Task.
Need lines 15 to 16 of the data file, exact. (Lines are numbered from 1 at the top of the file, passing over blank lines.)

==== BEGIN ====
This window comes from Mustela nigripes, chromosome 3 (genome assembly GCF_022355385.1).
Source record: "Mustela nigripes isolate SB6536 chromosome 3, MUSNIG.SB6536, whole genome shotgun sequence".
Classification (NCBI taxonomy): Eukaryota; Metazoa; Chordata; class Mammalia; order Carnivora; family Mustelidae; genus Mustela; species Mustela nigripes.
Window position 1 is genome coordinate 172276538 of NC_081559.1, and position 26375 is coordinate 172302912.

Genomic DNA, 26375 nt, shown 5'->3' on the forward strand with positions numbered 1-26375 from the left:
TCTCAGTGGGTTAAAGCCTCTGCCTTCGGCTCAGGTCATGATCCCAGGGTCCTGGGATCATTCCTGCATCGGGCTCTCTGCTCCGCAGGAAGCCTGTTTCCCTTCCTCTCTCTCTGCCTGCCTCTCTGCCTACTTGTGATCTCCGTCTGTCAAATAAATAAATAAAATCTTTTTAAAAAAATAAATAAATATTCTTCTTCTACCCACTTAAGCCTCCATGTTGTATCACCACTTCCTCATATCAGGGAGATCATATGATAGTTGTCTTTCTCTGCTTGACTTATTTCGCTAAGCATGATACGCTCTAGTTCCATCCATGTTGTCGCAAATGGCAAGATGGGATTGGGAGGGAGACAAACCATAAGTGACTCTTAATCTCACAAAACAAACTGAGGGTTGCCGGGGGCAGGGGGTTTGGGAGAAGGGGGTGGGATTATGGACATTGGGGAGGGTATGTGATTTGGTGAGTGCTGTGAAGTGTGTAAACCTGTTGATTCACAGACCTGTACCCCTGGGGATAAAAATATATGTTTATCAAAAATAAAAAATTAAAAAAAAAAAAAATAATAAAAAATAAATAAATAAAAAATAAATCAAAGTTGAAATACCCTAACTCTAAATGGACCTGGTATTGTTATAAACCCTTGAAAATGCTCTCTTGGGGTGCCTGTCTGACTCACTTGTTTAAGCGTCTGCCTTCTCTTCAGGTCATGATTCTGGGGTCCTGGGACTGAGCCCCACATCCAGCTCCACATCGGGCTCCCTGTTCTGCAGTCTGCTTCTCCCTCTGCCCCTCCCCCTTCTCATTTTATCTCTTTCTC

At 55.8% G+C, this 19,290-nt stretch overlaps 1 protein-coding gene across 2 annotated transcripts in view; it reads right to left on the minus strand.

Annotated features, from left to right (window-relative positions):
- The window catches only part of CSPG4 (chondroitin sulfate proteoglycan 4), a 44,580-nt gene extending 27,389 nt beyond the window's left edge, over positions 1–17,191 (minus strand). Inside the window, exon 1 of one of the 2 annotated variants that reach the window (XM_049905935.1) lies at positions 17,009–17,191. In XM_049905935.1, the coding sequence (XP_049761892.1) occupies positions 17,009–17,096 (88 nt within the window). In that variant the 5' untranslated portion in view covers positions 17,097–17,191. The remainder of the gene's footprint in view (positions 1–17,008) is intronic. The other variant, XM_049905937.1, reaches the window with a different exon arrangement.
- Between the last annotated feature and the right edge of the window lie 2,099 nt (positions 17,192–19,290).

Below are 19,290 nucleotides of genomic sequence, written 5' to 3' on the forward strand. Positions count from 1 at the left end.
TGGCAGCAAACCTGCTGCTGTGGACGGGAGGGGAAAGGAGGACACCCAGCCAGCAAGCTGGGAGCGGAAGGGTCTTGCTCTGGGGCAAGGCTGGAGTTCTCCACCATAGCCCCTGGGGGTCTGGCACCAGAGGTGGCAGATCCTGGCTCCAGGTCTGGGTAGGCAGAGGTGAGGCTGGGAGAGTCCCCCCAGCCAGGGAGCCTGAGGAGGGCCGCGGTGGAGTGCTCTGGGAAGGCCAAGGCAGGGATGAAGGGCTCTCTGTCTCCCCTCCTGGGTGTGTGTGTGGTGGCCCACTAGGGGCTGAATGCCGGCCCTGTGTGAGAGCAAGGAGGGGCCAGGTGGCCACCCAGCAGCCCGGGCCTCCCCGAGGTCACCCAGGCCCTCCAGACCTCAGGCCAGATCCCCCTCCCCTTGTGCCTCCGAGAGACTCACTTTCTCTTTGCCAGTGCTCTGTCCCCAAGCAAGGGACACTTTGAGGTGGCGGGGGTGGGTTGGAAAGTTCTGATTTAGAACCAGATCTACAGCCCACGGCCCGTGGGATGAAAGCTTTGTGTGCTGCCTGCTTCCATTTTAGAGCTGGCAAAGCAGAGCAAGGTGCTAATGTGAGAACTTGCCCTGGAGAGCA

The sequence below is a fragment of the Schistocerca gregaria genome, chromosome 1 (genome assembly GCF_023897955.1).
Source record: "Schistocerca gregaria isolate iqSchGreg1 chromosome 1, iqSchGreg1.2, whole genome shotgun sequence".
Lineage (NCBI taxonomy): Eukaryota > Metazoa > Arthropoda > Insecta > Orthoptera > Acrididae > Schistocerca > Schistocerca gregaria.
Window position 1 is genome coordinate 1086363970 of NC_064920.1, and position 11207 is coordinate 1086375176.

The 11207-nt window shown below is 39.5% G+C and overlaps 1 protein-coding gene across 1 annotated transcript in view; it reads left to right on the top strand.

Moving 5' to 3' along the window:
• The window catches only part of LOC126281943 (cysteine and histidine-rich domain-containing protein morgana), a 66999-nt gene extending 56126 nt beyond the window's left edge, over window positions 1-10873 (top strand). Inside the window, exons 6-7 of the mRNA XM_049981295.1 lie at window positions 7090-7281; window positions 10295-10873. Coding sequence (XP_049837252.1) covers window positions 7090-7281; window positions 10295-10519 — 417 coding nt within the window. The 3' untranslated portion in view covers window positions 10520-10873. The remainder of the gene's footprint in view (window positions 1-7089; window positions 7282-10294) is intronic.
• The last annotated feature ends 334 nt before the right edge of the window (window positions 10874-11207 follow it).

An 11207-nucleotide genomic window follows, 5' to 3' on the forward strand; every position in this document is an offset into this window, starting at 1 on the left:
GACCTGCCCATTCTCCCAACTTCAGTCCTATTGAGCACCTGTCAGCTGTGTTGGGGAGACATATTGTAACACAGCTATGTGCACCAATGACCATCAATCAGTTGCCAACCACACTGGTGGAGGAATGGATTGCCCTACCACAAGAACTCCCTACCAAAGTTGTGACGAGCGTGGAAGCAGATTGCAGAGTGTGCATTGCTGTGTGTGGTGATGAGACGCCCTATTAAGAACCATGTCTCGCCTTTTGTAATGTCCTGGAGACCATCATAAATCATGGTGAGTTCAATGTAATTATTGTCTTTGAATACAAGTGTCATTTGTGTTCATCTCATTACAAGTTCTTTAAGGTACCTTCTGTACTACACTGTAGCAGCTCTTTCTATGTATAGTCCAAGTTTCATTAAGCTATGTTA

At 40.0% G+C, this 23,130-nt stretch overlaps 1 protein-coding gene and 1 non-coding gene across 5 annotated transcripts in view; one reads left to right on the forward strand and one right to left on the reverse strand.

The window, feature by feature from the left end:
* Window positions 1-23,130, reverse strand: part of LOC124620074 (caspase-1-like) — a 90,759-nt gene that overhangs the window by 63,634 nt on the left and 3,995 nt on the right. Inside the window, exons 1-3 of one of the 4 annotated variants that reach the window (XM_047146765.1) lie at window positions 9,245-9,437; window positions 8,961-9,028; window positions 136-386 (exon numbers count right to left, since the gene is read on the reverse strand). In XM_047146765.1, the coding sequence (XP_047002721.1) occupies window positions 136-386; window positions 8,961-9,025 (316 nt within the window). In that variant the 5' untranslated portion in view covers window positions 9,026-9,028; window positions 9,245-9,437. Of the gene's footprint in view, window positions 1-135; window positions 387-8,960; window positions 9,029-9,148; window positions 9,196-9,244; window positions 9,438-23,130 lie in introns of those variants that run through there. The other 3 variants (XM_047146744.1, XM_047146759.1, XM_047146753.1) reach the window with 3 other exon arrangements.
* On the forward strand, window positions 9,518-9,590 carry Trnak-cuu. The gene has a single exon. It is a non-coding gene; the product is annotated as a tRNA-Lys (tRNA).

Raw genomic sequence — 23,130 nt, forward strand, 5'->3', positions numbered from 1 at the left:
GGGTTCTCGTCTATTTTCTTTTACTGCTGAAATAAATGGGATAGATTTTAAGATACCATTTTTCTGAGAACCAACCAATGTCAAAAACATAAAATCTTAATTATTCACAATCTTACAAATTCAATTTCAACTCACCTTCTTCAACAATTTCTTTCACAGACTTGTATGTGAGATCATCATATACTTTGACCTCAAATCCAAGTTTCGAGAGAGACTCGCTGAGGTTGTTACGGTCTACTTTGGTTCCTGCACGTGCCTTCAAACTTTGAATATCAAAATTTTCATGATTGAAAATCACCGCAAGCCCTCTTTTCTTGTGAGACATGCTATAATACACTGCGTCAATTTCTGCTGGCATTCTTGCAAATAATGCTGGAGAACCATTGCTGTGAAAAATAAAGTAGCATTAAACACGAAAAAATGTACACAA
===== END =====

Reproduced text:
Lineage (NCBI taxonomy): Eukaryota > Metazoa > Arthropoda > Insecta > Orthoptera > Acrididae > Schistocerca > Schistocerca gregaria.
Window position 1 is genome coordinate 1086363970 of NC_064920.1, and position 11207 is coordinate 1086375176.